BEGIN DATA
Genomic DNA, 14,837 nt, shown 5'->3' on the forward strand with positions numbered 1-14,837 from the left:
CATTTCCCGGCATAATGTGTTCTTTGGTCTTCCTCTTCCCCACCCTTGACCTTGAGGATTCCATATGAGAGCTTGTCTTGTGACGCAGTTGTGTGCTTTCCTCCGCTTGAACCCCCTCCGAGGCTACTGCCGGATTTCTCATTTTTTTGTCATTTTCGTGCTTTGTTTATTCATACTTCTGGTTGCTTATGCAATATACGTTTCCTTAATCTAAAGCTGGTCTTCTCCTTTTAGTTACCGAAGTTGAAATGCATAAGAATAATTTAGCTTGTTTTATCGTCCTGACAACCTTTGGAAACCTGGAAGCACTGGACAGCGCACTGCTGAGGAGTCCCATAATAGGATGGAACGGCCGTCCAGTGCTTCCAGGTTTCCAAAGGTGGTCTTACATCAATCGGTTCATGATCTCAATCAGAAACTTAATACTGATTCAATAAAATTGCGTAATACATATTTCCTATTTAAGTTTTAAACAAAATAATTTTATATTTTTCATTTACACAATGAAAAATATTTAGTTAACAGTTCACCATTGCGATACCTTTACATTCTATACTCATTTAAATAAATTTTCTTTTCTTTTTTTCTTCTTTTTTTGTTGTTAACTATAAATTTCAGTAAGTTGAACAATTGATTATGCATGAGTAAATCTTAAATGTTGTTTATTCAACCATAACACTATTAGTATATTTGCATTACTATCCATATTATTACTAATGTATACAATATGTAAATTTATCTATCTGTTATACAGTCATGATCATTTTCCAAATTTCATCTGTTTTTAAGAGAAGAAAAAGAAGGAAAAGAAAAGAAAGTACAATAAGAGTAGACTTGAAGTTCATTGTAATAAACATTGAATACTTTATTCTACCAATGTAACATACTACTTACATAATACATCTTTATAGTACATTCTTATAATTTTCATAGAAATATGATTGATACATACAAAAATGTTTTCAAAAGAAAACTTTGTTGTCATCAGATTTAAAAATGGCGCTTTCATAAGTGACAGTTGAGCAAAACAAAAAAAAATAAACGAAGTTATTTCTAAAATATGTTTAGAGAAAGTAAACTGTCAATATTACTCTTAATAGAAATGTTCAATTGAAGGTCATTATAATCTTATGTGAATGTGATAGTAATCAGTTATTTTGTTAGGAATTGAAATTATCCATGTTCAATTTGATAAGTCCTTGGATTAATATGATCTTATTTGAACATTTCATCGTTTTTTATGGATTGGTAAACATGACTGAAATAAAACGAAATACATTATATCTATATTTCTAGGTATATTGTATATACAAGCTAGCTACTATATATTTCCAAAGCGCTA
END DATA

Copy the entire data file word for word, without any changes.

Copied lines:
Genomic DNA, 14,837 nt, shown 5'->3' on the forward strand with positions numbered 1-14,837 from the left:
CATTTCCCGGCATAATGTGTTCTTTGGTCTTCCTCTTCCCCACCCTTGACCTTGAGGATTCCATATGAGAGCTTGTCTTGTGACGCAGTTGTGTGCTTTCCTCCGCTTGAACCCCCTCCGAGGCTACTGCCGGATTTCTCATTTTTTTGTCATTTTCGTGCTTTGTTTATTCATACTTCTGGTTGCTTATGCAATATACGTTTCCTTAATCTAAAGCTGGTCTTCTCCTTTTAGTTACCGAAGTTGAAATGCATAAGAATAATTTAGCTTGTTTTATCGTCCTGACAACCTTTGGAAACCTGGAAGCACTGGACAGCGCACTGCTGAGGAGTCCCATAATAGGATGGAACGGCCGTCCAGTGCTTCCAGGTTTCCAAAGGTGGTCTTACATCAATCGGTTCATGATCTCAATCAGAAACTTAATACTGATTCAATAAAATTGCGTAATACATATTTCCTATTTAAGTTTTAAACAAAATAATTTTATATTTTTCATTTACACAATGAAAAATATTTAGTTAACAGTTCACCATTGCGATACCTTTACATTCTATACTCATTTAAATAAATTTTCTTTTCTTTTTTTCTTCTTTTTTTGTTGTTAACTATAAATTTCAGTAAGTTGAACAATTGATTATGCATGAGTAAATCTTAAATGTTGTTTATTCAACCATAACACTATTAGTATATTTGCATTACTATCCATATTATTACTAATGTATACAATATGTAAATTTATCTATCTGTTATACAGTCATGATCATTTTCCAAATTTCATCTGTTTTTAAGAGAAGAAAAAGAAGGAAAAGAAAAGAAAGTACAATAAGAGTAGACTTGAAGTTCATTGTAATAAACATTGAATACTTTATTCTACCAATGTAACATACTACTTACATAATACATCTTTATAGTACATTCTTATAATTTTCATAGAAATATGATTGATACATACAAAAATGTTTTCAAAAGAAAACTTTGTTGTCATCAGATTTAAAAATGGCGCTTTCATAAGTGACAGTTGAGCAAAACAAAAAAAAATAAACGAAGTTATTTCTAAAATATGTTTAGAGAAAGTAAACTGTCAATATTACTCTTAATAGAAATGTTCAATTGAAGGTCATTATAATCTTATGTGAATGTGATAGTAATCAGTTATTTTGTTAGGAATTGAAATTATCCATGTTCAATTTGATAAGTCCTTGGATTAATATGATCTTATTTGAACATTTCATCGTTTTTTATGGATTGGTAAACATGACTGAAATAAAACGAAATACATTATATCTATATTTCTAGGTATATTGTATATACAAGCTAGCTACTATATATTTCCAAAGCGCTA